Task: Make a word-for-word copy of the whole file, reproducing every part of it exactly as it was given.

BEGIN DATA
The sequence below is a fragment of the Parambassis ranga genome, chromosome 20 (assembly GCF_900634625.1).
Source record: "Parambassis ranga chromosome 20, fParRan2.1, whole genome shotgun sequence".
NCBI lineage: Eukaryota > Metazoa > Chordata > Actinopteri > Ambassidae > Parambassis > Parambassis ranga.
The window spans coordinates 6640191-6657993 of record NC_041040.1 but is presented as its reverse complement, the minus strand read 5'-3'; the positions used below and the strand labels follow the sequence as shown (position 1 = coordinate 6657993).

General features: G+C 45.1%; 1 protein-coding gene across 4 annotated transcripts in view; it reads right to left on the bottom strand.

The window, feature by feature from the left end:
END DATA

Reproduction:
The sequence below is a fragment of the Parambassis ranga genome, chromosome 20 (assembly GCF_900634625.1).
Source record: "Parambassis ranga chromosome 20, fParRan2.1, whole genome shotgun sequence".
NCBI lineage: Eukaryota > Metazoa > Chordata > Actinopteri > Ambassidae > Parambassis > Parambassis ranga.
The window spans coordinates 6640191-6657993 of record NC_041040.1 but is presented as its reverse complement, the minus strand read 5'-3'; the positions used below and the strand labels follow the sequence as shown (position 1 = coordinate 6657993).

General features: G+C 45.1%; 1 protein-coding gene across 4 annotated transcripts in view; it reads right to left on the bottom strand.

The window, feature by feature from the left end: